Fun fact: the editor I hired for Within was Helen Marshall, (no relation) who was working with me at ChiZine Publications at the time. She’s now award-winning author. One of her books, Hair Side, Flesh Side, I actually worked on, and it was nominated for an Aurora award and was shortlisted for a British Fantasy award. So that’s pretty cool! Yay Helen!
After Within, I decided the next book I wanted to publish was something a little closer to what I actually really enjoy reading: YA fantasy. So I pulled The Violet Fox from the memory vault, and wrote that. I had bits and pieces written already, but it took me about nine or ten months to get all done. Then rewrites, edits, this time by Calgary editor Rachel Small, and released that. I say that so blase but I guess that’s how it is: it’s a process. The Violet Fox, everyone seemed to love. And continues to love. It definitely has more appeal than Within, which is more mature.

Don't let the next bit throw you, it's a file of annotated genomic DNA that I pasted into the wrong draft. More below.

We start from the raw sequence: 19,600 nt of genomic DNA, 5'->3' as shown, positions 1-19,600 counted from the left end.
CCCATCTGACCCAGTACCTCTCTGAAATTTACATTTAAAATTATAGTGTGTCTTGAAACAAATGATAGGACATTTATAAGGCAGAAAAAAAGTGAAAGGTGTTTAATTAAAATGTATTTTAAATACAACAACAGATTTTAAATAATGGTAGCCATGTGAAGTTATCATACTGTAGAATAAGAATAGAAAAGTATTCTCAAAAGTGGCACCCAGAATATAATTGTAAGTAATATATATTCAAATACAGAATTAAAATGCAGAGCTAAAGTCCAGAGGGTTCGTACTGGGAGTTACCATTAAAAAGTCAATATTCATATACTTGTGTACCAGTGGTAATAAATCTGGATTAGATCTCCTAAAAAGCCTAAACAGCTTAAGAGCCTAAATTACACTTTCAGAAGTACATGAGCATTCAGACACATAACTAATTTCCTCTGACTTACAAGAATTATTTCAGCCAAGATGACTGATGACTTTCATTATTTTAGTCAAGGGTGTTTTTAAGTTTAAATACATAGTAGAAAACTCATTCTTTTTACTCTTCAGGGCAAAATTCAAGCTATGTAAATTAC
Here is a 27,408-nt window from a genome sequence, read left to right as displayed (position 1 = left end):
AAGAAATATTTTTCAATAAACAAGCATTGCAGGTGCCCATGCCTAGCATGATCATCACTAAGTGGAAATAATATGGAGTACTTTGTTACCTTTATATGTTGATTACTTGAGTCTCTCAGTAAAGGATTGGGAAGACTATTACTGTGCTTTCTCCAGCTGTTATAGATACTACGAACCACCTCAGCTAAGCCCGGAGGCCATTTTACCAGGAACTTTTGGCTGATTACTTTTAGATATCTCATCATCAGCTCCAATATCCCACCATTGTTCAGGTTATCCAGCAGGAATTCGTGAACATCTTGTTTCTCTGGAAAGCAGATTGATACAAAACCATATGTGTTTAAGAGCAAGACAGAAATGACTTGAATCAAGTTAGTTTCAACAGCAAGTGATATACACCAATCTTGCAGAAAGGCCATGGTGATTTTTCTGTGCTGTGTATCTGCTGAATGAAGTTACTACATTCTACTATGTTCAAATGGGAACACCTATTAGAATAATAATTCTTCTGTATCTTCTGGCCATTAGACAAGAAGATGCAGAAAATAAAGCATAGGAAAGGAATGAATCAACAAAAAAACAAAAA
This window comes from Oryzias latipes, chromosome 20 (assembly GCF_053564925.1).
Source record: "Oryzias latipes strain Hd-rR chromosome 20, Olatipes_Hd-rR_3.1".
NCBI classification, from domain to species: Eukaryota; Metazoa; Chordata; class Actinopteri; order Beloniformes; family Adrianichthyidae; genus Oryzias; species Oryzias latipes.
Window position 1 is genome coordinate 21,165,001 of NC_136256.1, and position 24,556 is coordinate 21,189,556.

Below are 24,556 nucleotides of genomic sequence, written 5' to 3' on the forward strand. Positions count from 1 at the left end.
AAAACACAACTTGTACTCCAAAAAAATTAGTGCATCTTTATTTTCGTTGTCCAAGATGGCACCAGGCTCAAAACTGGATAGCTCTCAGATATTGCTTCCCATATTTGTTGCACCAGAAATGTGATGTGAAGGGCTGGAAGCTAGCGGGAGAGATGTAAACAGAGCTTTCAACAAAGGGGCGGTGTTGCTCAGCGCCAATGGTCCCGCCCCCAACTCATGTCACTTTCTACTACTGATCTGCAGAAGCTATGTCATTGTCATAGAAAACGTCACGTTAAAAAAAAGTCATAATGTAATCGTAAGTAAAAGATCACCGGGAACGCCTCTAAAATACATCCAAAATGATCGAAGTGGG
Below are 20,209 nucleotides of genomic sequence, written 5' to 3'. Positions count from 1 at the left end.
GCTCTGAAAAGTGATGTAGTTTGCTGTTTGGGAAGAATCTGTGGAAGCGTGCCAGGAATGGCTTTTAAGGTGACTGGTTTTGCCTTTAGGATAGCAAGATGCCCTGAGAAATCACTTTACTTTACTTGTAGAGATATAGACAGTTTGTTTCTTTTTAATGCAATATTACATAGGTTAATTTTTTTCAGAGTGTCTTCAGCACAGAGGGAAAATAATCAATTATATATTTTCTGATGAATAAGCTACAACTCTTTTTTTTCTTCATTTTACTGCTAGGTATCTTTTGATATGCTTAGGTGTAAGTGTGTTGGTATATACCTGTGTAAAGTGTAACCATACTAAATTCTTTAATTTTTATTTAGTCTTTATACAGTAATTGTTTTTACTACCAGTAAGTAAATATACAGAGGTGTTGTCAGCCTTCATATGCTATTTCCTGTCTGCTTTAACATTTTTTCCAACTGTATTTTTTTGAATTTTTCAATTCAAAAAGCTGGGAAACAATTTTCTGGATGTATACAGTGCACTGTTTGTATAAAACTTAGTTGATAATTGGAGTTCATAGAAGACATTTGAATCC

Once The Violet Fox was out, I realized, oh no, what do I publish next? I knew that I wanted something smaller–The Violet Fox was a huge project, and I didn’t know if I could do up a sequel within a year. So once again I searched my vault of novella ideas, and brought out a few ideas…and then stumbled upon the Sparkstone series. I had the prologue written for that months ago because I intended to publish it as a serial, but realized it would make a good next project. So in maybe 6-7 months I put that together, and Stars In Her Eyes was put out into the world May 2013.